SINGAPORE - Mechanical engineering students from the Institute of Technical Education (ITE) College East can pick up new skills in areas such as augmented reality (AR), with the opening of a new facility on Nov 24.
The Predictive Maintenance Centre, in collaboration with Schneider Electric, will allow about 800 students to use AR to safely monitor real-time machine readings from remote locations.
Before this, students would manually insert probes to retrieve data while a machine is running, which could be dangerous.
Predictive maintenance tracks a machine's real-time performance, so maintenance sessions can be scheduled to prevent costly and unexpected breakdowns.
Students can also install an application on their mobile phones to use AR to aid their learning. If they have a photo of the machine they are learning about, the app will superimpose information about the equipment.
This can help students learn at their own pace, as they will be able to access information and guides about the machine visually, said mechanical engineering lecturer Chua Zhong Yang.
"Some students are afraid to ask questions while the lecturers are giving demonstrations. With this, they can participate and engage themselves easily," he added.
First-year Mechanical Technology Nitec student Lai Shi Hua, who was excited to use the lab for her learning, said it would give her an edge when she joins the workforce.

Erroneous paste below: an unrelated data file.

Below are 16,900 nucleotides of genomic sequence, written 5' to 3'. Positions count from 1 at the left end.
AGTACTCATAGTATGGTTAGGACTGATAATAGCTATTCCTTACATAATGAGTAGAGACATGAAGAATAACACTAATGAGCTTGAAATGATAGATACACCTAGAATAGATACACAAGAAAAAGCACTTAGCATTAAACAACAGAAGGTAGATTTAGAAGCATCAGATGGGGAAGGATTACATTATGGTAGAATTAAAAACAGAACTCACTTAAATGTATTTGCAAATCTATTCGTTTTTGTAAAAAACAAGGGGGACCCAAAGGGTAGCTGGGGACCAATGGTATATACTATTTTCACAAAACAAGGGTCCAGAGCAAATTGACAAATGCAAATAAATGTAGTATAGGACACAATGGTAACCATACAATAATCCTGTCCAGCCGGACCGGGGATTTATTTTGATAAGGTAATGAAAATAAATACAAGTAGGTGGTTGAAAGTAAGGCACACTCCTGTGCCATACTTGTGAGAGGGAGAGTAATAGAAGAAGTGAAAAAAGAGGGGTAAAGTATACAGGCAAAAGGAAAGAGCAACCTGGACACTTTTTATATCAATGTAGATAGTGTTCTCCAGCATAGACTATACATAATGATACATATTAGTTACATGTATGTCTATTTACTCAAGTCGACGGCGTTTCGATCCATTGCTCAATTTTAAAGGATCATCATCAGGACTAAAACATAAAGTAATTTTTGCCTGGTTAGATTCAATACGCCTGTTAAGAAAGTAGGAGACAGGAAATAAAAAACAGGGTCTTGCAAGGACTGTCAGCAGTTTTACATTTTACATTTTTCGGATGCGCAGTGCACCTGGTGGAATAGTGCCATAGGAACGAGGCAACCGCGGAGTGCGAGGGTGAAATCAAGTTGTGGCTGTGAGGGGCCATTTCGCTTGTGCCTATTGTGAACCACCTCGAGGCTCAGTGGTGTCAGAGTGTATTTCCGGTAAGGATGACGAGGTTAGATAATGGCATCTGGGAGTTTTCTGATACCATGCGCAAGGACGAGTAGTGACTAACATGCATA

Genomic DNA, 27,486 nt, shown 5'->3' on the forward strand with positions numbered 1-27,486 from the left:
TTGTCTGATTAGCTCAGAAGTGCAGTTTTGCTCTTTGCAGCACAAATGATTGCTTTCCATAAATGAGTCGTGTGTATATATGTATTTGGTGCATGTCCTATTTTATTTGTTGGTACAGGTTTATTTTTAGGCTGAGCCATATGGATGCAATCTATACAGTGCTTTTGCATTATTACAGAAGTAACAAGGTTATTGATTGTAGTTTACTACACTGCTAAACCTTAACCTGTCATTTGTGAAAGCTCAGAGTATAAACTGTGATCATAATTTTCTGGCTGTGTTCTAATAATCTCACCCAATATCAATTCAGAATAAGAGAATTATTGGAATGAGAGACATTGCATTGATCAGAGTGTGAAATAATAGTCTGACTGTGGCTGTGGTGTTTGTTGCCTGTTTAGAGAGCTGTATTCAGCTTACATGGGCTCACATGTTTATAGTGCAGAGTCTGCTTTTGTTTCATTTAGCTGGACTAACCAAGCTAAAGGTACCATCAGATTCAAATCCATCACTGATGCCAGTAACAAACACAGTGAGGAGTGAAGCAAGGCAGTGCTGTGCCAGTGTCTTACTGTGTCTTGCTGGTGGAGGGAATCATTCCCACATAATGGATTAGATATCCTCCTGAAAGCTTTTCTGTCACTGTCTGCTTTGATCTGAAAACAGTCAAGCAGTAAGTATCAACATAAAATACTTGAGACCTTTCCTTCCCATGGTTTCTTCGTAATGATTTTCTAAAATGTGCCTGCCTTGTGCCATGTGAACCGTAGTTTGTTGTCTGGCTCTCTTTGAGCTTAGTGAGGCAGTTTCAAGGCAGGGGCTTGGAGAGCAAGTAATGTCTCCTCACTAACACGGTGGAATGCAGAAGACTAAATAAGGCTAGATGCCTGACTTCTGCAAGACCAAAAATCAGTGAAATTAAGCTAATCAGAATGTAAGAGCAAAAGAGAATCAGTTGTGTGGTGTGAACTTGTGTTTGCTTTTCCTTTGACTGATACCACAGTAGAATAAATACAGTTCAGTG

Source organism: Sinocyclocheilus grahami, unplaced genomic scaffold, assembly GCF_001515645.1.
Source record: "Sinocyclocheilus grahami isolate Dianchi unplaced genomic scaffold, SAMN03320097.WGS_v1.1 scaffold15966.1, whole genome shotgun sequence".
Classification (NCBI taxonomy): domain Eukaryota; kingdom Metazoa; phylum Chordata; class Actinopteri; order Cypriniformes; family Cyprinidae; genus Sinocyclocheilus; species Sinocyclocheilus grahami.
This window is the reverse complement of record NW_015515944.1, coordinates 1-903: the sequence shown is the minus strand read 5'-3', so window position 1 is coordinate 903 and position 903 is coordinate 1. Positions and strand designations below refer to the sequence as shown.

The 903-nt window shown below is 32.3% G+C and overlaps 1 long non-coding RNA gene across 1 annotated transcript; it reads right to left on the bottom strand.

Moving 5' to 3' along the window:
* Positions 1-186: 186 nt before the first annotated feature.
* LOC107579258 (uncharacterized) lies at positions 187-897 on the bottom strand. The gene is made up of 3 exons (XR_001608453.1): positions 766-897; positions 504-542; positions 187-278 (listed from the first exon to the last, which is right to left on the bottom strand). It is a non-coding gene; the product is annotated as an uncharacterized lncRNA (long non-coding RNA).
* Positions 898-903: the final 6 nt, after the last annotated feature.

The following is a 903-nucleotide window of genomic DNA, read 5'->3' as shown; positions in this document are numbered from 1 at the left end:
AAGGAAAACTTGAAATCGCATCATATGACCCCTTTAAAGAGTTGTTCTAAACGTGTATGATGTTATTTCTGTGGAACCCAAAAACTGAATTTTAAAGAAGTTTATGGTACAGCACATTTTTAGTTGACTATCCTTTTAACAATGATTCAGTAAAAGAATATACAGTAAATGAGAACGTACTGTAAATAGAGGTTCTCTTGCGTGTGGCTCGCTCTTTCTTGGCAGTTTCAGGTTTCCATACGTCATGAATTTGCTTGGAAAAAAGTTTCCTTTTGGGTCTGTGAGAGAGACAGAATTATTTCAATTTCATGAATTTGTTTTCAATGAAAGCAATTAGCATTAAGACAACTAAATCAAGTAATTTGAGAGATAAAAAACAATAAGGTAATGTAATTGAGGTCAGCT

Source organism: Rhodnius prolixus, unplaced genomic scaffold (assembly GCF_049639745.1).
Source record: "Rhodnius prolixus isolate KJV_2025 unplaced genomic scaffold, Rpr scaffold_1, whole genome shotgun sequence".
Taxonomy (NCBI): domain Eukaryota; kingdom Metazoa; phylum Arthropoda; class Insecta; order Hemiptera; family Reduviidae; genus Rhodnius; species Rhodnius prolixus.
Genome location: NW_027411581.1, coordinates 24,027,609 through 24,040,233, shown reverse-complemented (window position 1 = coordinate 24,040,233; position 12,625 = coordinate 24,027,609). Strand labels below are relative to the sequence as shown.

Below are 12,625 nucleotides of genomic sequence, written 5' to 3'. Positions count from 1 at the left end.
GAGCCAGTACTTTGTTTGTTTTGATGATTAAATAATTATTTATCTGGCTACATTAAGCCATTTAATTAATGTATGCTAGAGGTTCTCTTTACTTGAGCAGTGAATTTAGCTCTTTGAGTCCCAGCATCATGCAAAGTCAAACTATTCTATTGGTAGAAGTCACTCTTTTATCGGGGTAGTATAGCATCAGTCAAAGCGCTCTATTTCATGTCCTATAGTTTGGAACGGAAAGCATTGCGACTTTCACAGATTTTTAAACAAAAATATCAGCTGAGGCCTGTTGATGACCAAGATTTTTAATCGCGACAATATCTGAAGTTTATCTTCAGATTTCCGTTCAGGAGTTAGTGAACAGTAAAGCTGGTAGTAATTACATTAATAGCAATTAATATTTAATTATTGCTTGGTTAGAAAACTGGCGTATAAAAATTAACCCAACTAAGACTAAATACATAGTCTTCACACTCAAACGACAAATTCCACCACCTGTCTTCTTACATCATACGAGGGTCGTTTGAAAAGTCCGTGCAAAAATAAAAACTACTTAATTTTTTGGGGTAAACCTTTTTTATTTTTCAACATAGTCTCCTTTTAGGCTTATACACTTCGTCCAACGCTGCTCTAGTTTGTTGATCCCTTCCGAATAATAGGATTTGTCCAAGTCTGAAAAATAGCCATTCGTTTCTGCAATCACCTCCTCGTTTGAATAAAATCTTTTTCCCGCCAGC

"Employers would want someone who knows about new technology and is proficient at it," she added.
The $240,000 lab is equipped with an Augmented Operator Advisor from Schneider Electric. The software can collect data readings from various sensors remotely and translate them into predictions on the health of a machine.
Alerts will be sent remotely to the maintenance crew if there are abnormal readings, making it safer and more efficient as the crew does not need to physically inspect the machine.
Though predictive maintenance is not new, adoption of the technology has been rapidly increasing in recent years. This year, the global predictive maintenance market was valued at $6.9 billion, up from $1.5 billion in 2016.
Mr Alfred Tan, director for the School of Engineering at ITE College East, said: "There is definitely a shift in mechanical engineering jobs from low-tech and manual to high-tech and automated, and we want to ensure that our students are well-equipped when they graduate to become the next generation of engineers."
Mr Yoon Young Kim, cluster president for Singapore, Malaysia and Brunei at Schneider Electric, said: "This partnership with ITE is our commitment to training the next generation of engineers who will become the backbone of this smart nation."
There are also plans for lecturers from the other two ITE colleges to be trained in the technology, so that more mechanical engineering students can benefit.